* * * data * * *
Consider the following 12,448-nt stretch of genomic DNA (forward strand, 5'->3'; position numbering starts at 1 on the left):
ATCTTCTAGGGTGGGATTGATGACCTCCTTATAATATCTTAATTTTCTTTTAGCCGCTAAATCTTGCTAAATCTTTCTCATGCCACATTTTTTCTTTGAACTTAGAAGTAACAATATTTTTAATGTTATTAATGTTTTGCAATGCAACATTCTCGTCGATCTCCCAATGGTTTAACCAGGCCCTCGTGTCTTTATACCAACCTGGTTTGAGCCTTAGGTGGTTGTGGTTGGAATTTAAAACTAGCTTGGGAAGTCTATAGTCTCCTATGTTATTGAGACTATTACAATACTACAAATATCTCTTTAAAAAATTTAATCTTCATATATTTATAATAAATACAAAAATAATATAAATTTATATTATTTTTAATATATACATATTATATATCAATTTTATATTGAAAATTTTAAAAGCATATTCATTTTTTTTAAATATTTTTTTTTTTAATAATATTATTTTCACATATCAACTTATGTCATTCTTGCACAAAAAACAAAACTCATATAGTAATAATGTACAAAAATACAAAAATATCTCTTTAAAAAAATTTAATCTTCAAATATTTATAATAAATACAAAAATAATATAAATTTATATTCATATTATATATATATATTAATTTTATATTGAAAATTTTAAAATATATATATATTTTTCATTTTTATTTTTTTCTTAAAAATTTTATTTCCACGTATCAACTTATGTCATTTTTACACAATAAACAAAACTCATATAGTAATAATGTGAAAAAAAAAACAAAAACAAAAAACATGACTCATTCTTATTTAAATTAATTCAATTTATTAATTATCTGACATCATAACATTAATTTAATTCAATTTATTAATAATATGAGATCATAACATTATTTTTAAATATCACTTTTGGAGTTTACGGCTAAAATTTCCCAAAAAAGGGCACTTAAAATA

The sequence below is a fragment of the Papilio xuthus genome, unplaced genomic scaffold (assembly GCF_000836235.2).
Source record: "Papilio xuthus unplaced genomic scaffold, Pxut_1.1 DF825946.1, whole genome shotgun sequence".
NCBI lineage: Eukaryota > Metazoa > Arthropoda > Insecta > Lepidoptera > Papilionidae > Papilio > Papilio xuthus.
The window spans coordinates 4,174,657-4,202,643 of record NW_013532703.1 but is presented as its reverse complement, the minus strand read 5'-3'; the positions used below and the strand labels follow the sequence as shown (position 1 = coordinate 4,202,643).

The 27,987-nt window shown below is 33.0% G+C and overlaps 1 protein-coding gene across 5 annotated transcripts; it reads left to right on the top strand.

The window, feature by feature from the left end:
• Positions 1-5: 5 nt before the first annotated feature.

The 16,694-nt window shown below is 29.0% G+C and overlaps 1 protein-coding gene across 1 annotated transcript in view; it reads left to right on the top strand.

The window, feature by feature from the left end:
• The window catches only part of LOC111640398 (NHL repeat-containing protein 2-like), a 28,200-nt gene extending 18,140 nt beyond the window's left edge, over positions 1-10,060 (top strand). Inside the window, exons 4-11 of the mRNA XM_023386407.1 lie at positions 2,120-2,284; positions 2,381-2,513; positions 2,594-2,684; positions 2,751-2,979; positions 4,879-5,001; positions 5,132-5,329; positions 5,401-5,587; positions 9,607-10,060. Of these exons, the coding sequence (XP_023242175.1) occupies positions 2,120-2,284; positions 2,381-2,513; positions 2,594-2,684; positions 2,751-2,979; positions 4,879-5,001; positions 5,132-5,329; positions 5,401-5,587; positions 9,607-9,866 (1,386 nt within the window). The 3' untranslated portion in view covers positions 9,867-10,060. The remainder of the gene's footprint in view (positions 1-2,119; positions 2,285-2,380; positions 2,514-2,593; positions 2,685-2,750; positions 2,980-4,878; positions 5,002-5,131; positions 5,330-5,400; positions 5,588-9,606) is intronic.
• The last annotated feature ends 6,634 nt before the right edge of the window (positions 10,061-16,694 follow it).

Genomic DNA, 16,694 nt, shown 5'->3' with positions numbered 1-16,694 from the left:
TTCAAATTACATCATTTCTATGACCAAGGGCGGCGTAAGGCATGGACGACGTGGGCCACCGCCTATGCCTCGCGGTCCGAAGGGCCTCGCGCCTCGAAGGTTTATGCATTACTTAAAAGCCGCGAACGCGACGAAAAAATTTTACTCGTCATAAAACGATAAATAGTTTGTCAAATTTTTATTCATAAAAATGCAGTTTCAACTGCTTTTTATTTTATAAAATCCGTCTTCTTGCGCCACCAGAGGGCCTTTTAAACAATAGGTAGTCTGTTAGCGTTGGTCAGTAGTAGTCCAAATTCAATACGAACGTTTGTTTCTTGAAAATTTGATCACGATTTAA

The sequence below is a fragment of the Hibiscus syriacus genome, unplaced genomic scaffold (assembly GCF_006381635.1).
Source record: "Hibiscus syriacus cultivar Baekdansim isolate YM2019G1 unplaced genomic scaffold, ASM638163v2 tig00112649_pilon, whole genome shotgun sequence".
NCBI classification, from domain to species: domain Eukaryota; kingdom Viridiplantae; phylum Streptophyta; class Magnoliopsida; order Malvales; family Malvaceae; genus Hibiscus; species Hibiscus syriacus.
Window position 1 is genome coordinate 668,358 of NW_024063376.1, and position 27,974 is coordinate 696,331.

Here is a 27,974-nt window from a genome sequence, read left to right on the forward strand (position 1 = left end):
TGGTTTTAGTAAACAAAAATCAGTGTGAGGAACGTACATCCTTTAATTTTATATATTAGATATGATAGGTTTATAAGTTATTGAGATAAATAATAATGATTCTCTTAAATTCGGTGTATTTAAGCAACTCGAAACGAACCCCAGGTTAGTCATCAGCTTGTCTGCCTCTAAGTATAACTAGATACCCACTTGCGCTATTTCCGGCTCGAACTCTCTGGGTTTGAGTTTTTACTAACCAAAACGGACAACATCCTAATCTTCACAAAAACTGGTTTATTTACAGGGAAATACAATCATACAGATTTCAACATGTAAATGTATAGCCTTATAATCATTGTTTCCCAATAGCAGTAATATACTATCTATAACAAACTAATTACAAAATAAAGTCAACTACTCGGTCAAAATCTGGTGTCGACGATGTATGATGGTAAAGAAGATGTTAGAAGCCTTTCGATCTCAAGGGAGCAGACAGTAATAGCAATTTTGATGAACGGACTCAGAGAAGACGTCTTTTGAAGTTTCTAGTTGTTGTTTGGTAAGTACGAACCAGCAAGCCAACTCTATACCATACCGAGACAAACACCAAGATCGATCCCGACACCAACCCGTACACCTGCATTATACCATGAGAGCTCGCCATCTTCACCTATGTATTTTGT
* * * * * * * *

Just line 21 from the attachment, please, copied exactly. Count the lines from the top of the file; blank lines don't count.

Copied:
TGGTTTTAGTAAACAAAAATCAGTGTGAGGAACGTACATCCTTTAATTTTATATATTAGATATGATAGGTTTATAAGTTATTGAGATAAATAATAATGATTCTCTTAAATTCGGTGTATTTAAGCAACTCGAAACGAACCCCAGGTTAGTCATCAGCTTGTCTGCCTCTAAGTATAACTAGATACCCACTTGCGCTATTTCCGGCTCGAACTCTCTGGGTTTGAGTTTTTACTAACCAAAACGGACAACATCCTAATCTTCACAAAAACTGGTTTATTTACAGGGAAATACAATCATACAGATTTCAACATGTAAATGTATAGCCTTATAATCATTGTTTCCCAATAGCAGTAATATACTATCTATAACAAACTAATTACAAAATAAAGTCAACTACTCGGTCAAAATCTGGTGTCGACGATGTATGATGGTAAAGAAGATGTTAGAAGCCTTTCGATCTCAAGGGAGCAGACAGTAATAGCAATTTTGATGAACGGACTCAGAGAAGACGTCTTTTGAAGTTTCTAGTTGTTGTTTGGTAAGTACGAACCAGCAAGCCAACTCTATACCATACCGAGACAAACACCAAGATCGATCCCGACACCAACCCGTACACCTGCATTATACCATGAGAGCTCGCCATCTTCACCTATGTATTTTGT